In a small wooden hut far up the hillside, Consing Achay closed her eyes. Her patient, riveted by the intensity of this traditional bulo-bulo treatment, watched intently as the 86-year-old woman moved her wrinkled right hand across her body in the Catholic sign of the cross and mumbled a short incantation in Latin. Consing then took a glass of clean water, dropped a magic stone in it and began blowing through a special bamboo straw. Air bubbles formed in the water, and she rubbed the glass across her patient’s body. As the water became murky, she rinsed the glass and repeated the process. After a third time, the water finally stayed clear and Consing smiled, satisfied that the bad spirits and sickness had left her patient.
one of dozens of witches, or as some prefer to call them, mananambals (traditional healers), on Siquijor, a remote island in
the central Philippines. The mananambals are
a big draw for the island, which has branded itself as the “island of healing”.
While bulo-bulo is one of the better-known
healing methods on the island, it is also one of the most rare – only still
practiced by Consing. Other witches prefer to use faith healing, hilot (traditional rubbing) massage, or local
herbs and oils to work their magic. Some even sell potions purported to make
people fall in love. These special concoctions can only be made once a year,
during the Lenten Festival of Herbal Preparation between Maundy Thursday and
To help you
find them, the provincial tourism department
and many hotels can provide a list of “official healers”. Most tricycle drivers
know where these healers live as well. For just a few dollars, you can test
their magic firsthand.
In addition to having good witches, the island is also rumoured to be a haven
for several shamans who cast spells that cause sickness or death, magicians who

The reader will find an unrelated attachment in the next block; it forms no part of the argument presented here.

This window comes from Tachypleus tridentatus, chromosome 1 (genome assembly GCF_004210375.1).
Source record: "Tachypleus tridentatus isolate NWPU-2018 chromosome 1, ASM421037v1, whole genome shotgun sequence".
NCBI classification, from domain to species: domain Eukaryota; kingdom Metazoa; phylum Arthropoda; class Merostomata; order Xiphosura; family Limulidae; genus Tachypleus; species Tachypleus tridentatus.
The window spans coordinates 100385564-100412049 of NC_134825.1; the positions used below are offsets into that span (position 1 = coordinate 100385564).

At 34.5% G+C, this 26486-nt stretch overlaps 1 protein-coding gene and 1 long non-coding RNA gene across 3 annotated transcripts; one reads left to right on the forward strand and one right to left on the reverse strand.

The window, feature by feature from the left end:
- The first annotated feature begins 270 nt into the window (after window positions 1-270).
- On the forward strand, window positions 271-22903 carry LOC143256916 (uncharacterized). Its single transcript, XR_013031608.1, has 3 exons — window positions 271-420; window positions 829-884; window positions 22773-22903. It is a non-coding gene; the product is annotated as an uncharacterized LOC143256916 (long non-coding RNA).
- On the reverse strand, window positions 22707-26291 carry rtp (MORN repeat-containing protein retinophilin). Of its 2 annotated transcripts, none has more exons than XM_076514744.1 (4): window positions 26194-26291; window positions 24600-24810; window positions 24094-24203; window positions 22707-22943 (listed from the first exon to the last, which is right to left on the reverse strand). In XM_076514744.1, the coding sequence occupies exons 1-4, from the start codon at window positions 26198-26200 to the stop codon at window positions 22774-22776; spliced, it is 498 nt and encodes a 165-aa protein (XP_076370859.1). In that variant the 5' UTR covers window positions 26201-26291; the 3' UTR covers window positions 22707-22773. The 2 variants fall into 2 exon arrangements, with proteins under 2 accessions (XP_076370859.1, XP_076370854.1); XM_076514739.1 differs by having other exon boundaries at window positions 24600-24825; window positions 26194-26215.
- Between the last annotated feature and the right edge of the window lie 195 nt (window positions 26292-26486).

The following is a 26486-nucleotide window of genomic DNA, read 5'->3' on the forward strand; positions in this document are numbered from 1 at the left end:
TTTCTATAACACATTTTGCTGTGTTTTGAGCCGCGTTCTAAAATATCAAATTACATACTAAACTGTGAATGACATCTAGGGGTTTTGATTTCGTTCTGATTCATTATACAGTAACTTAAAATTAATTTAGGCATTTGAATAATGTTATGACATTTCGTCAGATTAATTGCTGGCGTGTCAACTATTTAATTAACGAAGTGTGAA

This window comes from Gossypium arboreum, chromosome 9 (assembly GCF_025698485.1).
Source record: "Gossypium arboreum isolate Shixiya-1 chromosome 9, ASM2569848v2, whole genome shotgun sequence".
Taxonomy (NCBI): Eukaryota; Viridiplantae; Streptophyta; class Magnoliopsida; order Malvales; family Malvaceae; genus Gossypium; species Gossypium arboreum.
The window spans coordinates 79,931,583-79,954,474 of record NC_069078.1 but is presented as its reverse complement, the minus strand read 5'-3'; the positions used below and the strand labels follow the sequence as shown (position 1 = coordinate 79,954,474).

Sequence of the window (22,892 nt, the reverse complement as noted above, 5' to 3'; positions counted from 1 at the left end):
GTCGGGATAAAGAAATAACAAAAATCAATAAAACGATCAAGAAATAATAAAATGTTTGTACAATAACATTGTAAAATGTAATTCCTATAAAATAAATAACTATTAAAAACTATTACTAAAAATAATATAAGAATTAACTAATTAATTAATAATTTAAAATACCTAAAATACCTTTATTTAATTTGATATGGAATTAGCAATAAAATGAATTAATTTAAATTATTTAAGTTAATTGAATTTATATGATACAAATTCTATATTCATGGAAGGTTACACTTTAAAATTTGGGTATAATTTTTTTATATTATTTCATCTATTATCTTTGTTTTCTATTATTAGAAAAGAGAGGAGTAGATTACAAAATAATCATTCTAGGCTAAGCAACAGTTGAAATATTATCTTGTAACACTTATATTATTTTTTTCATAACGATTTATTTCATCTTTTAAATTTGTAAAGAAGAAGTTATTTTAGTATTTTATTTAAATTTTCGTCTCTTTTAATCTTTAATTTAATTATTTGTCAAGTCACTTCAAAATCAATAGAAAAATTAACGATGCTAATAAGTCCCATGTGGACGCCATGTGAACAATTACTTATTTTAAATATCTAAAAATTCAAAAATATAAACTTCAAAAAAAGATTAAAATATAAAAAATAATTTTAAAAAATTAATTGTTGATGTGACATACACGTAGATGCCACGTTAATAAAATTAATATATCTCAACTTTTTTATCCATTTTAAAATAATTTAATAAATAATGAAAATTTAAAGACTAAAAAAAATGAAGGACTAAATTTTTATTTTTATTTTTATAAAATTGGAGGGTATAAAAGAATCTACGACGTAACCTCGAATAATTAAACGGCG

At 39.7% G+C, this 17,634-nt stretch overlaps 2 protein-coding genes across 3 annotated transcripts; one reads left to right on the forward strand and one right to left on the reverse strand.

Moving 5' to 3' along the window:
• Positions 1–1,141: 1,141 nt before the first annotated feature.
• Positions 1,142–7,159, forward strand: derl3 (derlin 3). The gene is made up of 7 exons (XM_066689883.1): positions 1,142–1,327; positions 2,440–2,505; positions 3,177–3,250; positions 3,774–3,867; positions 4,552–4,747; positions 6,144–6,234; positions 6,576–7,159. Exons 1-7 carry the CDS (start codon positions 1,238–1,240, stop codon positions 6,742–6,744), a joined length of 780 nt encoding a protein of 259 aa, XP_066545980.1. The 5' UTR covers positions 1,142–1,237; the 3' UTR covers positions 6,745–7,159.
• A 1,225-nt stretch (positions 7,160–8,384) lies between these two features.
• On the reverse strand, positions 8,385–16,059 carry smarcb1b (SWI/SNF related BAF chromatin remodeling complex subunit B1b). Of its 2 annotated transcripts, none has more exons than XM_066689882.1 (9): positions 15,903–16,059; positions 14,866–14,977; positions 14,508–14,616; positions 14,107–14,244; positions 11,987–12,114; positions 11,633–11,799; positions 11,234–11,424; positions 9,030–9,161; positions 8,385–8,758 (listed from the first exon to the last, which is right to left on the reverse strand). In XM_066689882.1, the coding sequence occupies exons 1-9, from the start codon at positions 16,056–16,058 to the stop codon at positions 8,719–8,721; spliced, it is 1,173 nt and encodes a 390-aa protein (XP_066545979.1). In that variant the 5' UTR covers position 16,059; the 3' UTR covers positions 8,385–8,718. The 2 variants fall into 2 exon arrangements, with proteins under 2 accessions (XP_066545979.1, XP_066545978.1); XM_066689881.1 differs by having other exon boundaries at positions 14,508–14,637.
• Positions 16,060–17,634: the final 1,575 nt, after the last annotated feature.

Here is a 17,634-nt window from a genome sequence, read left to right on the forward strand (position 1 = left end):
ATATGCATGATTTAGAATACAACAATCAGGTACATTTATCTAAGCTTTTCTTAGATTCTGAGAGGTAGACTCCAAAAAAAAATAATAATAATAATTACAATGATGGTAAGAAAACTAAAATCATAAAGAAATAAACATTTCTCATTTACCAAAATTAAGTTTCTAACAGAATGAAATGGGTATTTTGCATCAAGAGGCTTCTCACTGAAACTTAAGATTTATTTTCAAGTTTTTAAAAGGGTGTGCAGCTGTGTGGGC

can make paper dolls dance, and mystical creatures that roam the countryside
wreaking havoc. Although I did not personally see any of these, several people
I met on the island testified to their existence. But do not worry – the
biggest curse you are likely to encounter is if the island’s only ATM breaks.
The origin of Siquijor’s mystical reputation varies depending on whom you ask,
but most agree that the stories started years ago and have been passed down
through generations. Until recently, the island had no hospital. The majority
of the population lives below the poverty line, so the availability of rare but
cheap healing plants makes traditional healers popular among locals.
spending a day “witch hunting”, I decided to rent a motorcycle and explore the
other sights the island has to offer. Like many remote areas of the
Philippines, the easiest way to get around is by hiring a tricycle (price
negotiable with driver, but approximately 1,000 Philippine pesos for a half day)
or motorcycle (about 200 pesos for the first hour, and 100 pesos for each
subsequent hour). Most hotels and resorts can arrange these options and provide
you with maps of the island. More exclusive resorts like Coco Grove in the city of San
Juan also rent out private cars.
The entire island can be circumnavigated by motorcycle in about four hours. A
well-trodden road dotted with small villages criss-crosses verdant hills and
remote beaches. Along the way you can pause to swim in stunning waterfalls,
marvel at the gnarled trunk of a massive ancient balete tree, spelunk in one of
the island’s cave labyrinths or say a prayer at Lazi’s San Isidro Labrador
Convent, reputedly the country’s largest and one of its oldest convents. The tourism
office and most resorts offer free brochures and maps that can help you
discover Siquijor’s many attractions.
other 7,000-plus islands in the Philippines, Siquijor has quintessential
elements of an island paradise: calm turquoise seas, isolated white-sand
beaches, towering palm trees swaying in a gentle breeze and brilliant orange
and fuchsia sunsets.
Underwater is just as grand, if not more, than above. Vibrant hard and soft
corals, sea turtles, eels, lionfish and other sea life put Siquijor on the map
for divers and snorkelers alike. An average dive for PADI-certified divers
costs about 1,200 Philippine pesos, and dive shops also offer certification
How to get there
There is no airport on Siquijor island, but passengers can fly to Dumaguete,
Negros from Manila on Cebu Pacific or Philippine Airlines, then take an
hour-long boat ride on Ocean Jet Ferry,
Delta Fast Craft or Jaylann Fast Craft. From Siquijor’s port, tricycles can
take you to the island’s various towns.
When to go
While the island can be pleasant any time of year, you are less likely to
see cloudy skies if you go during the dry season of March through June. No
matter what the weather though, a visit to this mystical island will leave you
feeling the magic – either from witches or the island���s simple charm.